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John Gessleman spent his post-adolescent years as a gunner's mate in the United States Navy. Between 1955 and 1959, he was stationed on the USS Cahokia, a tug that shipped out of San Francisco Naval Shipyard at Hunters Point. Part of his regular job was to escort a barge carrying radioactive waste under the Golden Gate Bridge and out into the Gulf of the Farallones. There, the bottom of the barge would open to release containers of radioactive waste into the sea.
Now, Gessleman lives in Pennsylvania; his speech is slurred, and his wife, Ann, often has to translate what he's saying on the phone. In 1980, Gessleman was diagnosed with a form of multiple sclerosis, which has left him in a wheelchair, with limited use of his left arm and sight in only one eye. John Gessleman believes his time in the Navy, working near radioactive waste, contributed to his present condition. He remembers, for example, sleeping on the starboard side of his ship -- the side next to the barge's loading gate -- but as with most claims by atomic veterans, the government disagreed, and refused to pay him for a service-related disability.
Gessleman says that the carcasses of dead animals constituted much of the cargo on the barge his tug regularly towed; those animals had been used in experiments at the Naval Radiological Defense Laboratory at Hunters Point, the military's leading laboratory for applied nuclear research, and at the University of California's Lawrence Laboratories. There were other kinds of waste inside 55-gallon drums that were loaded onto the barge, but Gessleman doesn't remember what that waste was; in fact, he's not sure, now, that he ever knew what was in the barrels.
The routine was always the same: Barrels were collected on the barge until it was full, and then it sailed out the Golden Gate and dropped its load into the sea. On a few occasions, Gessleman remembers, a representative from the Atomic Energy Commission came on board the ship and told the captain that measurements showed the radiation levels were too high, and the ship should be cleaned up before the next load.
Another part of Gessleman's job was to shoot holes in the barrels that didn't immediately sink, so that they would. He says he did his job -- shooting about 10 to 20 barrels once or twice each week -- which means that many of the Navy's radioactive waste containers were breached before they ever reached the bottom of the sea, and became part of what is known as the Farallon Islands Nuclear Waste Site.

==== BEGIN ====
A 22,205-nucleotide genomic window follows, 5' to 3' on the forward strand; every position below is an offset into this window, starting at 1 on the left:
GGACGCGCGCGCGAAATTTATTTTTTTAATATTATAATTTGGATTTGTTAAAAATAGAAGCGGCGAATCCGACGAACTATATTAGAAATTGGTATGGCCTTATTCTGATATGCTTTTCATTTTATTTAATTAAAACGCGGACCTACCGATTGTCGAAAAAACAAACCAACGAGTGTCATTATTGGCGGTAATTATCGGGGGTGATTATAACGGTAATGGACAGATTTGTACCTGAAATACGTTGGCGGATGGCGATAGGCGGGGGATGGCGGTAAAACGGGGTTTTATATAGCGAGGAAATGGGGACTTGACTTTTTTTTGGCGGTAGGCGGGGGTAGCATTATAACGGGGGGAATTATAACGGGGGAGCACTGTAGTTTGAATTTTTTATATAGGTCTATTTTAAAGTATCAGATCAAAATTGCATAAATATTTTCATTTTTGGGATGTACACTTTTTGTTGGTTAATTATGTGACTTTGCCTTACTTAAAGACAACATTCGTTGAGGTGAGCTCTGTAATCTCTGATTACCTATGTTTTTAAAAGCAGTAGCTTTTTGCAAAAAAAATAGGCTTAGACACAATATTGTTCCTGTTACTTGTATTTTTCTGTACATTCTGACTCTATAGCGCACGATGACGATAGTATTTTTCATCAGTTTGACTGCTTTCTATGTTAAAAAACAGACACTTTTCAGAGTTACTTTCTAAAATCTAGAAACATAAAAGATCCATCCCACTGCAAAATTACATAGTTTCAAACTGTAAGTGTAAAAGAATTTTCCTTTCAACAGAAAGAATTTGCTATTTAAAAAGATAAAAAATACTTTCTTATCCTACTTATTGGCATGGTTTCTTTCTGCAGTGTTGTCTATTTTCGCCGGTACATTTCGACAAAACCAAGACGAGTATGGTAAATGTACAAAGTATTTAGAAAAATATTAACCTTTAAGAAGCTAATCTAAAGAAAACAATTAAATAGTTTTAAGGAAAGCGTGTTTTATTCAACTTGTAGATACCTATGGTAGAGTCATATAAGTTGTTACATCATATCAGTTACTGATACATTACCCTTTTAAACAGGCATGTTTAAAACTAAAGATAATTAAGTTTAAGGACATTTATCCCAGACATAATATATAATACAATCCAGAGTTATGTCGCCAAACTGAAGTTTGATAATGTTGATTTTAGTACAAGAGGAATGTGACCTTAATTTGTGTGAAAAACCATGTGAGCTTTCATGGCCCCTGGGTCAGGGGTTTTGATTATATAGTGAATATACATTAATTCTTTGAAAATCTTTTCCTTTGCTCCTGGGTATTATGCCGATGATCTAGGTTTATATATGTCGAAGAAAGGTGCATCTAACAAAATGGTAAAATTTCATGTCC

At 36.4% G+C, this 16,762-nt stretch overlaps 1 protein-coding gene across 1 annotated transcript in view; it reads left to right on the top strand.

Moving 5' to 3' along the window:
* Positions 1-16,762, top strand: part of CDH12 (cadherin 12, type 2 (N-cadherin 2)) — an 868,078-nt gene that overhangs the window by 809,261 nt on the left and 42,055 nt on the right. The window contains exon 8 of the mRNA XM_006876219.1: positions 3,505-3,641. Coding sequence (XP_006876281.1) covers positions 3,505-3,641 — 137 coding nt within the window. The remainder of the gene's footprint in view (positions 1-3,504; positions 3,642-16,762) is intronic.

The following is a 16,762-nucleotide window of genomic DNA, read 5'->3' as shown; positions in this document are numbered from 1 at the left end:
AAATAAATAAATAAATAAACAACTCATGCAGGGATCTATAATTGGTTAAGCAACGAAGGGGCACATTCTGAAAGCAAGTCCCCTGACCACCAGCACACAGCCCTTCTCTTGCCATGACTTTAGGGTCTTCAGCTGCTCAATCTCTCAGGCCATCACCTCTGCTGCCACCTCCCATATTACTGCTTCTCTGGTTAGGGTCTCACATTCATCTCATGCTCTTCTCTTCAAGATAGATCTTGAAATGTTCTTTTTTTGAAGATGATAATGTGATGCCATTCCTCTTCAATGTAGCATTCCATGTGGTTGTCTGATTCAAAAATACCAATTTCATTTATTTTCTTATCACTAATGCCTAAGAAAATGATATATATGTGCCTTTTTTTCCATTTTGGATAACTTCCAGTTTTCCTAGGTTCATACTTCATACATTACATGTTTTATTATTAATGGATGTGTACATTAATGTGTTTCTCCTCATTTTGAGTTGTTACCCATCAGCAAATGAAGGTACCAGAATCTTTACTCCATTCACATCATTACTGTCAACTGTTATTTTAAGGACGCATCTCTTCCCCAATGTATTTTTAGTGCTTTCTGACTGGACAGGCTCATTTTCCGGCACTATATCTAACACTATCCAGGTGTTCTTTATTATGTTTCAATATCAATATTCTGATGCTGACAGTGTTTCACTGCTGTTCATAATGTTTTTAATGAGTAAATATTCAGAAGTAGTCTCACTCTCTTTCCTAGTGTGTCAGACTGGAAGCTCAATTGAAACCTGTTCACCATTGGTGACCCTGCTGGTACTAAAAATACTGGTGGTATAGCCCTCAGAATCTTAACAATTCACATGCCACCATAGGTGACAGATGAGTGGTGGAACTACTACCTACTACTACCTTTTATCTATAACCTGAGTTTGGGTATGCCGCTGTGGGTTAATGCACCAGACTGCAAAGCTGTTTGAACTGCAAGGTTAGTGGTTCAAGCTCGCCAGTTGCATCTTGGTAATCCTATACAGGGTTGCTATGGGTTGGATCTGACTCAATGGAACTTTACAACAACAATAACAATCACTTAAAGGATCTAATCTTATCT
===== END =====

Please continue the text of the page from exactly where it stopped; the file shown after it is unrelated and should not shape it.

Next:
The Farallon waste site is a triangle-shaped piece of seascape that sits about 30 miles west of San Francisco. It encompasses most of the Gulf of the Farallones National Marine Sanctuary, a gorgeous refuge of marine and other wildlife that includes some of the most fertile commercial fishing waters in the Pacific. The islands themselves are home to one of the nation's largest populations of breeding seabirds, along with thousands of sea lions. The waters surrounding them are rich with fish and bottom-dwelling sea life. In fact, in recent decades, divers in the area have brought up at least 50 species of worms and crustaceans previously unknown to science.
Certainly, this seems a ridiculous place to situate the nation's first and largest sea dump of nuclear waste. In the mid-1940s, however, the Defense Department and, indeed, the federal government as a whole were much more concerned about keeping nuclear trash out of enemy hands than they were about the environment. The waters near the Farallones were seen as a convenient spot, far enough away to be out of sight, close enough to be under control.
Government officials have long acknowledged that the dump site contains some 47,500 barrels of low-level radiation waste generated by Navy and University of California nuclear laboratories. And yet, neither the Navy nor anyone else has ever been able to produce any kind of accounting or documentation that confirms the numbers of barrels dumped or describes the contents of the barrels. Government officials have speculated that the waste was trash, a mix of junk and laboratory accessories, some of which had been exposed to small amounts of radiation, none of which posed a threat to human health.
But such assertions grossly underestimate the extent of Cold War-era research in the Bay Area and the types of radioactive materials used in that research. Although official government statements continue to refer to the Farallon Islands Nuclear Waste Site as a "low-level" waste repository -- that is, a place containing radioactive materials that have short "half-lives," and that would therefore decay quickly and be diluted by sea water -- there is good reason to believe that something far more dangerous is parked at the bottom of the ocean near the Farallones.
Once-classified military documents and former government employees strongly suggest that the Navy's "low-level" designation is incorrect, and that significant amounts of high-level, extremely long-lived radioactive materials are sitting on the ocean bottom near the Farallones. To wit:
- The Navy's own documents, declassified at the request of SF Weekly, show that significant amounts of the nuclear bomb component plutonium, which has a half-life of 24,000 years, and similarly long-lived "mixed fission" products were used at the nuclear laboratory at Hunters Point. The Navy has asserted that all nuclear materials used at the NRDL were subsequently disposed of at the Farallon waste site.